Drain Fermenter Bucket
Start draining the sanitizer from the fermenter bucket. I recommend putting the bucket at the edge of the kitchen sink and letting the sanitizer flow out of the spigot (the tap) for a while. That part needs to be sanitized, too. It’s also good to set aside a portion of the sanitizer in a bowl. It can serve as a reservoir for holding any tools you need to keep clean.
The sanitizer may leave behind a foam residue in the fermenter. Try and shake as much of this out as you can, but don’t sweat it if some suds remain. Star San’s active ingredient is phosphoric acid. They put that stuff in Coca-Cola. You won’t die.
Transfer Wort To Fermenter
By now you’ve reached a total boil time of 40 minutes. Turn off the stove. It’s time to transfer the wort (combination of water, hops, and malt) to the fermenter. First, fill the fermenter with 11.5 liters of that water that has been chilled overnight. Then carefully pour the wort into the fermenter.
You may want to pour the wort through a strainer to catch the hop debris. Be sure to sanitize that too.
Test Specific Gravity
Fill the graduated cylinder. I usually take a sample from the spigot at the bottom. Put that in the refrigerator and allow it to cool to 20ºC. To measure specific gravity, drop in the hydrometer. Give it a little spin as it floats. This will cast off any bubbles that stick to it, making it easier to get a clear reading.
Take a reading from just below the meniscus. For this beer, it should be at around 1.050. This is the OG, or Original Gravity. Jot that number down somewhere. You’ll need it later to calculate the ABV of the beer.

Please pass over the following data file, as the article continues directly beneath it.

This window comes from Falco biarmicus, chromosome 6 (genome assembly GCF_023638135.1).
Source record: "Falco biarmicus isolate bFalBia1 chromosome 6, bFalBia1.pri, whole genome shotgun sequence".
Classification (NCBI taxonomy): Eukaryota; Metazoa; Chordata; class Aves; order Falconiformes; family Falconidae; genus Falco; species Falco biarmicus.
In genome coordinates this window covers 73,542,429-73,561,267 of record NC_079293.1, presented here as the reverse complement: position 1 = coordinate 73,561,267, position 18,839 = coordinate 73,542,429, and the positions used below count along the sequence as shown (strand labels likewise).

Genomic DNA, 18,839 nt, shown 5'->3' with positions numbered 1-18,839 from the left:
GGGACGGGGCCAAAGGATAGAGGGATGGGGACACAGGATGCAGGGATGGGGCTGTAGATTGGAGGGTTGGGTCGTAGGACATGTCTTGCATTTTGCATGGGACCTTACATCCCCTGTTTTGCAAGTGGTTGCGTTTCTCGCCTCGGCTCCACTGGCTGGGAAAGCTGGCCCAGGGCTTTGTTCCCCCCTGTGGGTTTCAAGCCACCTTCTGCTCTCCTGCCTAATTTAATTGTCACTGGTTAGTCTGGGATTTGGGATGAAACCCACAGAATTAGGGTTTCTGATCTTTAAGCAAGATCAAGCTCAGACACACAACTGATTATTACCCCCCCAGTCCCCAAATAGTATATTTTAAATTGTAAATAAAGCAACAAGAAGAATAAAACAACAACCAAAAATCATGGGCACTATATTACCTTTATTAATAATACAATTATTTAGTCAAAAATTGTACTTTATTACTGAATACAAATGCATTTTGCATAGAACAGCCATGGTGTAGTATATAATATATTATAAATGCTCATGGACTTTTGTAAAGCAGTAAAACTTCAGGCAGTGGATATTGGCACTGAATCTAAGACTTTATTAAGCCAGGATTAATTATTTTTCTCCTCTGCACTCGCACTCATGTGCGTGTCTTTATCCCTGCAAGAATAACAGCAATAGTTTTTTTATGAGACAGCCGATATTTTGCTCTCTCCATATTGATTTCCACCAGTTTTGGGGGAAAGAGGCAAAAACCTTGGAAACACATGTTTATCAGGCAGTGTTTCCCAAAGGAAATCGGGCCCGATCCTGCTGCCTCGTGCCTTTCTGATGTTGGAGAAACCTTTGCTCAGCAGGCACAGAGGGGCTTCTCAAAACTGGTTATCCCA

Pitch The Yeast
Allow the wort to cool down to 20ºC. Yeast is sensitive to temperature. If added when the wort is too hot, you risk killing it or promoting off-flavors and aromas. Cover the fermenter bucket in the meantime. This will prevent any contaminants from getting in. When the wort is 20ºC, open the yeast packet and sprinkle the contents in. Seal the fermenter. Fill the airlock with some of the sanitizer.
Install it on the fermenter’s lid, and store it in a dark place where the temperature remains around 20ºC.
Then, you wait…
Secondary Fermentation & Dry Hopping
Seven days later, it’s now time to empty the contents.
Sanitize the other bucket and airlock along with the racking cane (a siphon).
Using the racking cane, transfer the beer from the original bucket to the newly sanitized one. You’ll see that a layer of sediment has formed at the bottom of the primary fermenter. Leave as much of that behind as possible—siphon it off with as little sediment as possible. It’s easier to siphon by placing the fermenter bucket on a higher surface and the empty bucket on a lower surface.
After siphoning off as much as possible, drop 28g of hops into the beer. This is called “dry-hopping” and results in more intense hop aromas and flavors. For this step, I’m using Amarillo hop pellets for their notes of lemon and grapefruit.